Project Profile: NIH Covid Tissue Culture Lab
Scope of work: Design-build renovation of secure laboratory
BC&E Member companies involved: Matos Builders
Some projects show the clear benefits of really careful planning. In the case of the Covid Tissue Culture Laboratory project at the National Institutes of Health, eight months of planning enabled the project team to complete construction within four weeks and deliver a 10 percent savings to the client.
The project was small but highly challenging. A new NIH scientist required a custom lab to complete critical Covid-19 research. The lab would include a mass spectrometer, incubators, a bio-safety cabinet and other equipment, and it would have to comply with both equipment manufacturers’ specifications and the NIH Design Requirements Manual.
In addition, the space was located inside Building 33 “which is among the toughest buildings to work in at NIH,” said Matt Turner, Project Manager at Matos Builders.
To prevent any impact on highly sensitive research that was ongoing in adjacent labs, the project team would have to build barriers around their work, install air scrubbers, mop daily, clean tools before they entered and exited the site each day, minimize vibrations and adhere to other precautions. Workers would have to hold security clearances, submit to screenings as they arrived each day and be escorted at all times on site.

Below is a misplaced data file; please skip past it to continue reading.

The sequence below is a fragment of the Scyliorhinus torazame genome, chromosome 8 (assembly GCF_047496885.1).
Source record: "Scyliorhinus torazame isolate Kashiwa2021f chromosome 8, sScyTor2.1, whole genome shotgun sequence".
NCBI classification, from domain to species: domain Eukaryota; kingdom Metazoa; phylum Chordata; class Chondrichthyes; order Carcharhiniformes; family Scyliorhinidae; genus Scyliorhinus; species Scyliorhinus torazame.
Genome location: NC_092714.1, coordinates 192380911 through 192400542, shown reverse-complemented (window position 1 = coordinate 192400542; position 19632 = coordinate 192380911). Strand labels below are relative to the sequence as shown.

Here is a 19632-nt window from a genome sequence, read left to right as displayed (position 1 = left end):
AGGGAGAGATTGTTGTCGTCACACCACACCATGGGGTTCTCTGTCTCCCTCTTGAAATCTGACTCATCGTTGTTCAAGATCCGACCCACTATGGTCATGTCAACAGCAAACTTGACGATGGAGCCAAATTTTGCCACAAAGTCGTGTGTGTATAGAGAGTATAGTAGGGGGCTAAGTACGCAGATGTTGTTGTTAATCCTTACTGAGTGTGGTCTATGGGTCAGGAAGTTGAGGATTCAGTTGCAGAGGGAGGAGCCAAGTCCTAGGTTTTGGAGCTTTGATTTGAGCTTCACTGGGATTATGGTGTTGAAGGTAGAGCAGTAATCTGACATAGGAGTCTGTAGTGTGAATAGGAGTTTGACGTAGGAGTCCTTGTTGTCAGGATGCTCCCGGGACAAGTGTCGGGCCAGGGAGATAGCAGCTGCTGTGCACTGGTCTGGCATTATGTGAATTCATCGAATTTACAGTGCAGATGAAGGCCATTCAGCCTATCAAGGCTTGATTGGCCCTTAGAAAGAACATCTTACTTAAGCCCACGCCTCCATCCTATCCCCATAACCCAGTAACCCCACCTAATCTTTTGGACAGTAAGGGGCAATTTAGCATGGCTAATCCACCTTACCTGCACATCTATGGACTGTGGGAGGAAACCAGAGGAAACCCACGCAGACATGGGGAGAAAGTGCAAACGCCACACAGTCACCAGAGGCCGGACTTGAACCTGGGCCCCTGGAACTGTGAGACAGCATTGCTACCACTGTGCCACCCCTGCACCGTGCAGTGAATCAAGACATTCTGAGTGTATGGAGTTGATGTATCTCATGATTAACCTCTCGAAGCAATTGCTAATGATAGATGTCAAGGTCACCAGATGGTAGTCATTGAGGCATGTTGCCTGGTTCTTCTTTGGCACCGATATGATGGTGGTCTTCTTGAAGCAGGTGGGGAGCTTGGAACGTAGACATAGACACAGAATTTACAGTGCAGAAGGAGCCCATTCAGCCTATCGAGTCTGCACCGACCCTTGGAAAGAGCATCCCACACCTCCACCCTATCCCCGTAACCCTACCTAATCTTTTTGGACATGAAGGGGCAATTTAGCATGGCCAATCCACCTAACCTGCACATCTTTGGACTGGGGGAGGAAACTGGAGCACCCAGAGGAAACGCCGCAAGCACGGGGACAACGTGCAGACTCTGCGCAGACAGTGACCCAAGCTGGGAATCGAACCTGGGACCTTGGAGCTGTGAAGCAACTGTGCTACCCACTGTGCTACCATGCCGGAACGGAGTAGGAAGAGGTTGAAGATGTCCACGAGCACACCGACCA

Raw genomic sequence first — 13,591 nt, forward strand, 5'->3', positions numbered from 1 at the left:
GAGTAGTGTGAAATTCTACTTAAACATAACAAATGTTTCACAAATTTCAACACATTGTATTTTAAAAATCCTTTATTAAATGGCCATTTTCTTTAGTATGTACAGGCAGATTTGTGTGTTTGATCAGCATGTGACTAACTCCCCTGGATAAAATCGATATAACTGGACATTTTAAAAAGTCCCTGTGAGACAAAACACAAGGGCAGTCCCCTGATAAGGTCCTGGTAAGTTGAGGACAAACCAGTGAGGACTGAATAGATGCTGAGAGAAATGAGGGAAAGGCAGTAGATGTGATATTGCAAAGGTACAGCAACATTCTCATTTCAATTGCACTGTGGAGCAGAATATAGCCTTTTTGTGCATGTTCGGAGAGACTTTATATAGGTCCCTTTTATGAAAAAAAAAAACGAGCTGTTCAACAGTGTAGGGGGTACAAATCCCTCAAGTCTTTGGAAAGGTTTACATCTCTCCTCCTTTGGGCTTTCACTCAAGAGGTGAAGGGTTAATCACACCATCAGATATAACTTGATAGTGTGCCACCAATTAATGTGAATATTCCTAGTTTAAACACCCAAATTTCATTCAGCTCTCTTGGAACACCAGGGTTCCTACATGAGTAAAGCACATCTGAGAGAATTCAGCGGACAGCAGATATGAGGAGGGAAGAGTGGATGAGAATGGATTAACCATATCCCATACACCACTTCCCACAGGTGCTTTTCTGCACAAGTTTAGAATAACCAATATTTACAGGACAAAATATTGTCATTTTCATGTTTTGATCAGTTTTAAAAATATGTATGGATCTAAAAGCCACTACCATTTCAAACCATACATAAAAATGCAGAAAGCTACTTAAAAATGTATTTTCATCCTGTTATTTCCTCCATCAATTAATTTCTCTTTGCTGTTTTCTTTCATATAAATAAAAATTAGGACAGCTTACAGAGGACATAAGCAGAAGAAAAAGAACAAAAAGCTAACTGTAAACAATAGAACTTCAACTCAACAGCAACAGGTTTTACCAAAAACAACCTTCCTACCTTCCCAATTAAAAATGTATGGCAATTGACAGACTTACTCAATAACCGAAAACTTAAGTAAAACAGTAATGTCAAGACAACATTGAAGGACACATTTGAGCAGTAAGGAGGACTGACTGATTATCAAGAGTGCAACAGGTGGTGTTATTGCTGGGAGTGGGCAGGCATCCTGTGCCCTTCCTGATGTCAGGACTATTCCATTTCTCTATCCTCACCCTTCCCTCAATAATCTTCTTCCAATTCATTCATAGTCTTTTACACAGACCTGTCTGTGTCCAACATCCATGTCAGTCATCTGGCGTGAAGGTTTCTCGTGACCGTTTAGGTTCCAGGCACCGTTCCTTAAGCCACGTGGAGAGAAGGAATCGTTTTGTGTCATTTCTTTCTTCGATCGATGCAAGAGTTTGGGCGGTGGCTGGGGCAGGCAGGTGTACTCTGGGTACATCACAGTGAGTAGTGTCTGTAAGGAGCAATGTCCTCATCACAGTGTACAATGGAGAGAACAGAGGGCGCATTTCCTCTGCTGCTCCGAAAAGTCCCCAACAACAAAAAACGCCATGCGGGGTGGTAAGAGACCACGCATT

Those conditions created endless opportunities for things to go wrong. Failure to reserve escorts could nix a day’s work. Arriving with the wrong tools or other items could result in workers being denied access to the building or sent home early. Consequently, successful completion of the renovation hinged on detailed daily planning, careful selection of subcontractors and quickly resolving issues as they arose.
Turner, who had decades of experience building mission critical facilities, remained onsite throughout construction to address any challenges. “My approach to any issue is adapt, overcome, figure it out. I had intimate knowledge of the design process so I could look for solutions right away that have the least risk and the least cost impact.”
The electrical contractor on the project “has been a presence on the NIH campus in Bethesda for over 20 years,” Turner said. “Their foreman said this was the first project he had ever worked on that went so smooth and so quick.”
Ultimately, project work triggered just one change order – processing of a 10 percent reduction in the project cost, Turner said. “Through value engineering, we had been able to find a way to make all the additional equipment fit within the laboratory and provide the proper air exchanges with their existing mechanical equipment. That both reduced the cost and helped the construction schedule.”